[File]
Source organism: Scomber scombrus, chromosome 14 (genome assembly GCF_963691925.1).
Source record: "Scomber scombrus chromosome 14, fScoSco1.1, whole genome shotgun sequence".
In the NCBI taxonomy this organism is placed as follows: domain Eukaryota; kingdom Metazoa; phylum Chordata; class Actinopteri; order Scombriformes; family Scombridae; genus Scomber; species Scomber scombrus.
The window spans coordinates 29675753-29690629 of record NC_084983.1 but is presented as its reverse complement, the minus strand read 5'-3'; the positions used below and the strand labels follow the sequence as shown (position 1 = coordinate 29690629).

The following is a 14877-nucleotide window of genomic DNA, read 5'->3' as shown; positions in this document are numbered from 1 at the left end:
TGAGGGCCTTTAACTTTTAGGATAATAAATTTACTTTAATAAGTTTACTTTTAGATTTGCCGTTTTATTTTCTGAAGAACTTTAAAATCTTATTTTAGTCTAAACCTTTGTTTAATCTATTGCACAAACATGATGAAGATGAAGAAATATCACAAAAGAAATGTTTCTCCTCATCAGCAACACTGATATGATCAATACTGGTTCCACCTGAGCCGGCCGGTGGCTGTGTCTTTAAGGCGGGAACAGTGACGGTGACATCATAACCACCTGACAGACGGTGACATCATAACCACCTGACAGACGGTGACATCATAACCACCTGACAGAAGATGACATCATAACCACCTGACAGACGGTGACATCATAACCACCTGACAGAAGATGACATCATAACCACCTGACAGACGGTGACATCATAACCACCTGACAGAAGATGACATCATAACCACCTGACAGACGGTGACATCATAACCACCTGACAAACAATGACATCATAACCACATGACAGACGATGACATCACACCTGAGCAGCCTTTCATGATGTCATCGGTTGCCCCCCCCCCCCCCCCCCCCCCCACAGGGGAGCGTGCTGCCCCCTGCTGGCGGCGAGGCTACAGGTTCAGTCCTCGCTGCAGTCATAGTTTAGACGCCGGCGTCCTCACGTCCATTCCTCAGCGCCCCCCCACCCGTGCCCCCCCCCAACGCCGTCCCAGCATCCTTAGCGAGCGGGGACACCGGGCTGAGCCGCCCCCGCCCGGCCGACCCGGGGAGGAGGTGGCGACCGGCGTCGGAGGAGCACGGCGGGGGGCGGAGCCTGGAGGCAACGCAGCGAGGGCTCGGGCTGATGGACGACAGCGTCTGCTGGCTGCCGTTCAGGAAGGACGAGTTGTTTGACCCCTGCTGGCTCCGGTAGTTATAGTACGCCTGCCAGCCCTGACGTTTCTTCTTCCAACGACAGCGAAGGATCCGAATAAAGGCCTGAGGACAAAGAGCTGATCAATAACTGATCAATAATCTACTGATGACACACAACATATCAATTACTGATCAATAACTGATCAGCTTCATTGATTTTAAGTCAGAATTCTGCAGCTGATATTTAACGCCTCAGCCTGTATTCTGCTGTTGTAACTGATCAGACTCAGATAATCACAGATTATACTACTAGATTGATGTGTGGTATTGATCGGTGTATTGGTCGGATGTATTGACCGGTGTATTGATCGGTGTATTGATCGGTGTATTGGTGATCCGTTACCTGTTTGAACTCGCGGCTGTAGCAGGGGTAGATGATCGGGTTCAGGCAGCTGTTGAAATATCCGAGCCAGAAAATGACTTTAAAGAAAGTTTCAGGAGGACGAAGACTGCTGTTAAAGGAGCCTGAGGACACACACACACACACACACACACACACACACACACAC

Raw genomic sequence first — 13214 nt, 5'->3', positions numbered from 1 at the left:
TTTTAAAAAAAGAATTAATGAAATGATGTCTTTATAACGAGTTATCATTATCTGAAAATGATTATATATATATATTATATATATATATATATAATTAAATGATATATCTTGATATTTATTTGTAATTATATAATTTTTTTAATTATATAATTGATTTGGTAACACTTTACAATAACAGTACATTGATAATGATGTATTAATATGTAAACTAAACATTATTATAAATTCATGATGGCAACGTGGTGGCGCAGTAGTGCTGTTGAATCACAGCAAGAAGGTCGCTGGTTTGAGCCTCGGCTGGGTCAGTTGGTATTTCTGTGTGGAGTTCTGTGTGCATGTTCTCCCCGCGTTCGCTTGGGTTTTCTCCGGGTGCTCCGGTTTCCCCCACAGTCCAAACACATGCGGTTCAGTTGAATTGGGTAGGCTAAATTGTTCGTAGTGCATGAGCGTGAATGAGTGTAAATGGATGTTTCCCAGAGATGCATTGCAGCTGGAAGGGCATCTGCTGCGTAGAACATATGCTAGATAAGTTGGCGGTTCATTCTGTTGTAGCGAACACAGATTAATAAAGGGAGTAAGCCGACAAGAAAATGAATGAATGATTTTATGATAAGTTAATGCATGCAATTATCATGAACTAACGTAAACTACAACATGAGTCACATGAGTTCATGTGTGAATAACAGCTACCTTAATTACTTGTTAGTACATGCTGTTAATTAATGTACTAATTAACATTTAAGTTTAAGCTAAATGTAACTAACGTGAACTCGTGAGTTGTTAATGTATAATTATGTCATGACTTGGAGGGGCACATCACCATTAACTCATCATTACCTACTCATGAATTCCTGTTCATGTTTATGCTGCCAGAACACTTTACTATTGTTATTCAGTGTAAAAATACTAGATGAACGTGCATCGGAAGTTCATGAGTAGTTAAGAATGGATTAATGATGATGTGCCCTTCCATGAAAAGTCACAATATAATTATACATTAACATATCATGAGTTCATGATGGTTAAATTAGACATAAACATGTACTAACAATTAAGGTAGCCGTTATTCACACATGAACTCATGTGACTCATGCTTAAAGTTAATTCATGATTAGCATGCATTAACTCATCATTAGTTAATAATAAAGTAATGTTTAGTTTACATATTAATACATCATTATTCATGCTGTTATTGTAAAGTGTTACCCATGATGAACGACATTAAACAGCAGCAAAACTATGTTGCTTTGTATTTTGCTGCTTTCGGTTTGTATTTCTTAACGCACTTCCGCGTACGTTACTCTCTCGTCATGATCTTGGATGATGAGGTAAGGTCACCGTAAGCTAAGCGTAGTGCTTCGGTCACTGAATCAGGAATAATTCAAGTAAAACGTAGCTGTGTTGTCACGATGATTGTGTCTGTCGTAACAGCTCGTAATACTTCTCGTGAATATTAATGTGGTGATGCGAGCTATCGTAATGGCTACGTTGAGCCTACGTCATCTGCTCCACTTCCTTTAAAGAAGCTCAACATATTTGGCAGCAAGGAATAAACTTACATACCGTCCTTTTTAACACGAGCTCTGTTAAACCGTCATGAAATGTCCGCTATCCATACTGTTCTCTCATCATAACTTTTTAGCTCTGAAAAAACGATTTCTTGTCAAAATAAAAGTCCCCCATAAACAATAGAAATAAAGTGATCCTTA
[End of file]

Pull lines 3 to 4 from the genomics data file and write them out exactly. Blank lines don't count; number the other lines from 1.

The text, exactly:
In the NCBI taxonomy this organism is placed as follows: domain Eukaryota; kingdom Metazoa; phylum Chordata; class Actinopteri; order Scombriformes; family Scombridae; genus Scomber; species Scomber scombrus.
The window spans coordinates 29675753-29690629 of record NC_084983.1 but is presented as its reverse complement, the minus strand read 5'-3'; the positions used below and the strand labels follow the sequence as shown (position 1 = coordinate 29690629).